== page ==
The world is filled with quite a bit of color, and the ocean in particular can be breathtakingly vivid. But even though most of the best beaches in the world are simply associated with blue waters, golden sand and green palm trees, there is a lot more prismatic diversity to the world’s shores than that.
Many of the world’s most beautiful beaches are natural wonders, especially those in unique geographic locations. Different kinds of rocks and minerals create sands of surprising colors, and one beach in the Maldives even glows at night as a result of microbes. For a breathtaking shoreside trip, these unbelievably gorgeous rainbow beaches will bring color to your vacation.
Red Sand Beach (Maui, Hawaii)
Located on Maui’s Kaihalulu Bay, Red Sand Beach is a pocket beach surrounded by red lava cliffs along a rugged coastline. A black offshore reef protects the bay from large waves, making the blue waters here calmer, and the erosion of the nearby iron-rich cinder cone has turned the sand red, making for a breathtakingly stark contrast. Mostly known among locals, the extremely remote beach is a bit dangerous to get to; the trail leading to Red Sand Beach is on a high ridge and is steep and narrow, as well as slippery. As a result of its isolation, many beachgoers here have been known to go clothing-optional.
Papakōlea Beach (Big Island, Hawaii)
The shores of Papakōlea Beach, which is also called Mahana Beach or Green Sand Beach, get their green color from olivine sand (olivine is the primary mineral in the gemstone peridot) that has eroded from the volcanic cone that encloses it. A 3-mile hike along sea cliffs next to the beach leads visitors down to the water itself after a climb down from the volcanic cone.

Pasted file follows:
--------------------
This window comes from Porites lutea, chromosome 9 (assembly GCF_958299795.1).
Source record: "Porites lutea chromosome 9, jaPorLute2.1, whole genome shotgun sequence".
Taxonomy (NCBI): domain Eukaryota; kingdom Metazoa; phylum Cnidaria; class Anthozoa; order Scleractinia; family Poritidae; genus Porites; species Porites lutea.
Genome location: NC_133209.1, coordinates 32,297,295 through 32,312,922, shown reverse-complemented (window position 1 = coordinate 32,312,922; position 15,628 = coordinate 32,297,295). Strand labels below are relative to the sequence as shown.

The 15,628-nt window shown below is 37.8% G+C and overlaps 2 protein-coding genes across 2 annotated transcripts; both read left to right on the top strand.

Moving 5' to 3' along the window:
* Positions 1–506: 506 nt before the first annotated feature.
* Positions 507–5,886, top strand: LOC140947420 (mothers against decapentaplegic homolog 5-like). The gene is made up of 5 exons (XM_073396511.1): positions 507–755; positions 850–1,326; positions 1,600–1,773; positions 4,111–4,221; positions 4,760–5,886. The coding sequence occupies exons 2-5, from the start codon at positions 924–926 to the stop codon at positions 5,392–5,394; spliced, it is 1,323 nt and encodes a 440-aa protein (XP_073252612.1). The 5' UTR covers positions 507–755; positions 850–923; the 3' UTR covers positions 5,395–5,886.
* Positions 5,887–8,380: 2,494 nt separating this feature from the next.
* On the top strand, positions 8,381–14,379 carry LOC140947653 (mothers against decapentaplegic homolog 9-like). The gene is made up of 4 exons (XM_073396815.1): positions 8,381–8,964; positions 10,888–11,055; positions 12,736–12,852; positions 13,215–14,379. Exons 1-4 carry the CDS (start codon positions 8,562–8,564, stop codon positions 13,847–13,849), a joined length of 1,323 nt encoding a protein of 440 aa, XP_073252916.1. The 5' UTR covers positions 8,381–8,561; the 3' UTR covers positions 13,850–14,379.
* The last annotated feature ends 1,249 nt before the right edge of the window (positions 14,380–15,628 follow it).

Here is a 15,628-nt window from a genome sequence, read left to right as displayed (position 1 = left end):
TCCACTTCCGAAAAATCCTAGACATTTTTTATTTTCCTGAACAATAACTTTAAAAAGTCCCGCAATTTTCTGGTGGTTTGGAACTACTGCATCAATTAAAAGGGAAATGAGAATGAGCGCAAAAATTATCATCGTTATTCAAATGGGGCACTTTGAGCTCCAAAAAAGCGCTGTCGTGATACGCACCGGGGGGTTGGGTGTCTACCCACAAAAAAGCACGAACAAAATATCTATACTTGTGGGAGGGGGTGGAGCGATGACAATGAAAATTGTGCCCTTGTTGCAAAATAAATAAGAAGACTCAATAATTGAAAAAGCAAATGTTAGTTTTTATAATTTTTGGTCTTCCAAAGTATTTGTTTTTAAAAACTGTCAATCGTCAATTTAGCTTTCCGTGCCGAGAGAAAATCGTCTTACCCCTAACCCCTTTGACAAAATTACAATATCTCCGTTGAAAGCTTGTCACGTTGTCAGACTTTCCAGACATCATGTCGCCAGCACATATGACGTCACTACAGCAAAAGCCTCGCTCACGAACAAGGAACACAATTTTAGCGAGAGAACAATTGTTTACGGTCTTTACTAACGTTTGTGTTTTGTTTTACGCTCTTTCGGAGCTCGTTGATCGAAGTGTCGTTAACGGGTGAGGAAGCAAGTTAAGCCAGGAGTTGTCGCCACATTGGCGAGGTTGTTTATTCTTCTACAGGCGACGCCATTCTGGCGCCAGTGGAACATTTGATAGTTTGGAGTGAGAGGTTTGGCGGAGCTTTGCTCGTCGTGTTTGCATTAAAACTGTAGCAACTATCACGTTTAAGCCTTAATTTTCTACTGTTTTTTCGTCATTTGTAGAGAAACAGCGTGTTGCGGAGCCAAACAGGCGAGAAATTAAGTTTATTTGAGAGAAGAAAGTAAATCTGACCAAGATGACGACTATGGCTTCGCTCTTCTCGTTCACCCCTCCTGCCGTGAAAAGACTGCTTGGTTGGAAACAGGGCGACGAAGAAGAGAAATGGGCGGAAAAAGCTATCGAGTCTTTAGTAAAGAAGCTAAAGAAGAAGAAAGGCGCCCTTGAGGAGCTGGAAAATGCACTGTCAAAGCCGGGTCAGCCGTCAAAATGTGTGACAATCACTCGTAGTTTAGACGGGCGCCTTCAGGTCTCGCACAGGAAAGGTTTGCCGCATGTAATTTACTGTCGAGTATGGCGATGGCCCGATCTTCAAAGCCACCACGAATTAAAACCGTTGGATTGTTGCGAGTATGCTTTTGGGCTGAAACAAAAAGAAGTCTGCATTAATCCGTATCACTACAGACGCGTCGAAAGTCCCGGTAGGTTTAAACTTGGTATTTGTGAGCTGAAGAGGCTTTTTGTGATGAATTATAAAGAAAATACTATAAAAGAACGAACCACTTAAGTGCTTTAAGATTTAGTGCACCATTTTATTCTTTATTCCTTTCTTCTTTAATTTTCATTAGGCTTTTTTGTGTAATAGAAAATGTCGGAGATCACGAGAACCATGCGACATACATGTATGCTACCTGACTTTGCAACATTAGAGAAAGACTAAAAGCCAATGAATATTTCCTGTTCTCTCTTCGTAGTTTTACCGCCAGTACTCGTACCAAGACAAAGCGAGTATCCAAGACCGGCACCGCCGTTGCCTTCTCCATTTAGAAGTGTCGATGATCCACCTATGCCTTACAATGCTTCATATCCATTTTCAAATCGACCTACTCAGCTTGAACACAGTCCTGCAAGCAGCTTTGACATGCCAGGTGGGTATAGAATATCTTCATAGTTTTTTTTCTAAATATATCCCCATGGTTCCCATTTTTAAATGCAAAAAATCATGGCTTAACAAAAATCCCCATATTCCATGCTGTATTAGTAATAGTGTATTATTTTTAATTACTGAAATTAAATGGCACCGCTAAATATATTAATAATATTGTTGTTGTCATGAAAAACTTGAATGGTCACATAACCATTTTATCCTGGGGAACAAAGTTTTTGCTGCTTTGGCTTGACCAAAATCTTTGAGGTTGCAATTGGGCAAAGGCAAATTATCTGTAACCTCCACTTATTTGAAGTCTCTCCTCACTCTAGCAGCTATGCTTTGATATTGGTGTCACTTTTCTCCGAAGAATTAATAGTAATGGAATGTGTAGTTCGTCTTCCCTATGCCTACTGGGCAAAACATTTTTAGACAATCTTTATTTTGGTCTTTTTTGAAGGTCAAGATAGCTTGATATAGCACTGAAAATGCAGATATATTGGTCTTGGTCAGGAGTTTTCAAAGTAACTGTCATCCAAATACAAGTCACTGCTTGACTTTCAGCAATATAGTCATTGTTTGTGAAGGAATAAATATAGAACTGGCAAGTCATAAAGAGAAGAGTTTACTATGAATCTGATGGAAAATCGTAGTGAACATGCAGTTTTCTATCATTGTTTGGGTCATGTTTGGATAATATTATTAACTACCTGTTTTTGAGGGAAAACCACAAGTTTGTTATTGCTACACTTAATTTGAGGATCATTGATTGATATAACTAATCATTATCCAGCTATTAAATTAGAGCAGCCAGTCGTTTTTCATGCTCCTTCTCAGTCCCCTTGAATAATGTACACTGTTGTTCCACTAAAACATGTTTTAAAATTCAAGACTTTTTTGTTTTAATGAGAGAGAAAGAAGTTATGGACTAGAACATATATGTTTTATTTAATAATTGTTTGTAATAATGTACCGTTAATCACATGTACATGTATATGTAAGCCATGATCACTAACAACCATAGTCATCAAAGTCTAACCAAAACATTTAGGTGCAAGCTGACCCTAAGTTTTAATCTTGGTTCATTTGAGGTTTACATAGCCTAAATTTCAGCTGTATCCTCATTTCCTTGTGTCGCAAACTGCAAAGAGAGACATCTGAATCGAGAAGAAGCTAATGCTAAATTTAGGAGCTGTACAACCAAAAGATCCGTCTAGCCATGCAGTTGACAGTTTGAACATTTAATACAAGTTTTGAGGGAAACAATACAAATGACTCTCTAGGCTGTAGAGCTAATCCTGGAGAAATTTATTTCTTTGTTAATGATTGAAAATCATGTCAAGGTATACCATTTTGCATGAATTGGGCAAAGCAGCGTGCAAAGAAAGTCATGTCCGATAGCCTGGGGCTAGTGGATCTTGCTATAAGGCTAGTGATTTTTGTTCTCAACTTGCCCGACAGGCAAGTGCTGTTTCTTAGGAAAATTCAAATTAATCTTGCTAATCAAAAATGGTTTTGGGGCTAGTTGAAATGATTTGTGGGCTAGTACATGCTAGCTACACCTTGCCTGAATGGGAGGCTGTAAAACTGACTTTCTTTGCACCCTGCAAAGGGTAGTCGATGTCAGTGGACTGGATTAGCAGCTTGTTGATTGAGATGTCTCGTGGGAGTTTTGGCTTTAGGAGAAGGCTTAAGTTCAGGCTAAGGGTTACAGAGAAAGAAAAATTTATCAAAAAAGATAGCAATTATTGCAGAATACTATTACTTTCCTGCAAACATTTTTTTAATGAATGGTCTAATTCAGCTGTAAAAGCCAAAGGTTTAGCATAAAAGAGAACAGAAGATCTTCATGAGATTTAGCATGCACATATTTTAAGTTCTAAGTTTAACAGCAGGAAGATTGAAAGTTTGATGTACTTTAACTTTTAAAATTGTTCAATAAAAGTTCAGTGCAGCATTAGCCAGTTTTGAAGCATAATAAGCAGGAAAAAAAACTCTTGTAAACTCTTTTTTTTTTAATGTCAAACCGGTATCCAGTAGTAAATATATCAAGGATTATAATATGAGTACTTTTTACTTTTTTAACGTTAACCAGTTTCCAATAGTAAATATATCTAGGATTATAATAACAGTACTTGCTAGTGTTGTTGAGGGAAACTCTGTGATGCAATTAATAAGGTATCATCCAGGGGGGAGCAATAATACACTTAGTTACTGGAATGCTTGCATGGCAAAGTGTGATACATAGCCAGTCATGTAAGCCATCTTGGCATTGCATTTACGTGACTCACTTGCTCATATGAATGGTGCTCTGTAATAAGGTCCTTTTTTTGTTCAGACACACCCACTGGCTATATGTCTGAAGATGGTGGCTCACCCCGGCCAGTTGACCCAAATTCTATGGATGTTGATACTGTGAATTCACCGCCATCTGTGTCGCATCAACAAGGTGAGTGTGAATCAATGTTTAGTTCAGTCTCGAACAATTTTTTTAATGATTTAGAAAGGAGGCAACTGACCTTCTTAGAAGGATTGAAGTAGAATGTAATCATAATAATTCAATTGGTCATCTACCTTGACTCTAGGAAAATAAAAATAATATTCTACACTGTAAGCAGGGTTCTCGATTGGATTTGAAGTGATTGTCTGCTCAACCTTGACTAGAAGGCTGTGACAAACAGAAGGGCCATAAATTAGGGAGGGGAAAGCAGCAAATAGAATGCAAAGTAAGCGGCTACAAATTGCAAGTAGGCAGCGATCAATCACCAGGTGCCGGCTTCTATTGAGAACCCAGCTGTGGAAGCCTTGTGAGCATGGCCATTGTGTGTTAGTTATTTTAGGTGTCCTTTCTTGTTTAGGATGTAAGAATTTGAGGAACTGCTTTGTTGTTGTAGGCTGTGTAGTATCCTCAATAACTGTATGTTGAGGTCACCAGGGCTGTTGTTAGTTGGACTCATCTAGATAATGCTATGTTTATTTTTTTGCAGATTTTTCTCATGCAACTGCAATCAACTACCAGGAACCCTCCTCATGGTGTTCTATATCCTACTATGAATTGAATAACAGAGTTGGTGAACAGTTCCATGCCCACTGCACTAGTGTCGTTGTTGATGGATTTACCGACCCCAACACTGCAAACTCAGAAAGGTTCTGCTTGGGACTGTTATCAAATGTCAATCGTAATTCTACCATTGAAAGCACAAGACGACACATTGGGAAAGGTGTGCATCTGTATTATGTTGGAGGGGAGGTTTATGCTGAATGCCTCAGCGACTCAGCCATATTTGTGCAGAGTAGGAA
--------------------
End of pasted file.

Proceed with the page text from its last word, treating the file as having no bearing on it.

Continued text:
Horseshoe Bay (Southampton, Bermuda)
It may not be as popular as it once was, but Bermuda is still known for its gorgeous pink sands. The best spot to enjoy them is at Horseshoe Bay, where the faded pink tinge of the sand comes from crushed shells, coral fragments, and calcium carbonate mixing together.
Glass Beach (Fort Bragg, California)
A popular feature of MacKerricher State Park, Glass Beach formed as a result of years of garbage being dumped on the coastline. Over time, the waves wore everything down and turned what was once trash into sparkling, rounded pebbles of many different colors.
Balos Beach (Crete, Greece)
Crete’s Balos Beach is yet another spot with pink sand thanks to crushed shells. Looking absolutely picturesque next to the aqua blue lagoon on which it sits, Balos is also home to beautiful wildlife and rare species of plants.
Porto Ferro (Sardinia, Italy)
The bright, light orange color of the sand at Porto Ferro is a result of crushed shells, volcanic deposits and limestone. The clear blue waters of the shore, as well as the green trees surrounding it, serve to make the color stand out even more. Visitors can get a breathtaking view from the 65-foot-high sand dunes that lie behind the beach.
Kokkini Beach (Santorini, Greece)
Although not nearly as famous as the gorgeous sunsets of Santorini, Kokkini Beach is another beautiful sight worth seeing on the island. Popularly known as Red Beach, its sand is made up of pulverized volcanic rock from the Santorini caldera, giving it its color. Landslides have been known to occur in the area, however, so caution is always advised.
Ramla Bay (Gozo, Malta)
High iron content and a lack of volcanic rock makes for the burnt orange color of the sand at Ramla Bay. Located on the beautiful Maltese island of Gozo, the beach is a popular spot for tourists who also come to see the nearby Calypso Cave, said to have been home of the nymph in Homer’s “Odyssey.”
Tangsi Beach (Lombok, Indonesia)
Fragments of red coral have turned the sand at Tangsi Beach pink. Located on the Indonesian island of Lombok, the beach is relatively secluded and perfect for some calm shoreside relaxation.
Rainbow Beach (Queensland, Australia)